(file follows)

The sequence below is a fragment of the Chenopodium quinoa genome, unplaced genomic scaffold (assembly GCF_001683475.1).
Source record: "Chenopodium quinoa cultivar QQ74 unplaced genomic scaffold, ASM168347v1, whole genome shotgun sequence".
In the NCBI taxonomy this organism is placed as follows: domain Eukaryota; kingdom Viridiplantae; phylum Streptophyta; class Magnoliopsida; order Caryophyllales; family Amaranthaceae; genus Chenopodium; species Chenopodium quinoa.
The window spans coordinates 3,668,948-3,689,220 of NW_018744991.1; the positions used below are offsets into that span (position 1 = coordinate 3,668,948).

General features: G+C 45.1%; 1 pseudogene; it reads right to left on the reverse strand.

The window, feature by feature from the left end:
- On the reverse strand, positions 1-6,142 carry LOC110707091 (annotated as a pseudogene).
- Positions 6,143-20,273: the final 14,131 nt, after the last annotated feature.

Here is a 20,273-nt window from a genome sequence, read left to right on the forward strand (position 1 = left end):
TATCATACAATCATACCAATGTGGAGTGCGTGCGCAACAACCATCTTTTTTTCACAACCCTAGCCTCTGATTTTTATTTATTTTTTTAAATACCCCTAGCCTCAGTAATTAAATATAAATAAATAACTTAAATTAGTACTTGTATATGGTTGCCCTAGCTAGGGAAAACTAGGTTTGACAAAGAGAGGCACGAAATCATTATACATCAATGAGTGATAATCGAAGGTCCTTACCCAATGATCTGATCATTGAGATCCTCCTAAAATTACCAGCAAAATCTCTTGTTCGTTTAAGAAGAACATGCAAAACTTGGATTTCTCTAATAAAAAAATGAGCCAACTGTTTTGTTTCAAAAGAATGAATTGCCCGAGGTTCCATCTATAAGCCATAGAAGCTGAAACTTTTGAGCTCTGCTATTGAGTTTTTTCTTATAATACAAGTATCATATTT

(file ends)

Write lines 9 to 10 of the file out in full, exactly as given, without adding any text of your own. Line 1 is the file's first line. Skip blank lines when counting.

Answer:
Here is a 20,273-nt window from a genome sequence, read left to right on the forward strand (position 1 = left end):
TATCATACAATCATACCAATGTGGAGTGCGTGCGCAACAACCATCTTTTTTTCACAACCCTAGCCTCTGATTTTTATTTATTTTTTTAAATACCCCTAGCCTCAGTAATTAAATATAAATAAATAACTTAAATTAGTACTTGTATATGGTTGCCCTAGCTAGGGAAAACTAGGTTTGACAAAGAGAGGCACGAAATCATTATACATCAATGAGTGATAATCGAAGGTCCTTACCCAATGATCTGATCATTGAGATCCTCCTAAAATTACCAGCAAAATCTCTTGTTCGTTTAAGAAGAACATGCAAAACTTGGATTTCTCTAATAAAAAAATGAGCCAACTGTTTTGTTTCAAAAGAATGAATTGCCCGAGGTTCCATCTATAAGCCATAGAAGCTGAAACTTTTGAGCTCTGCTATTGAGTTTTTTCTTATAATACAAGTATCATATTT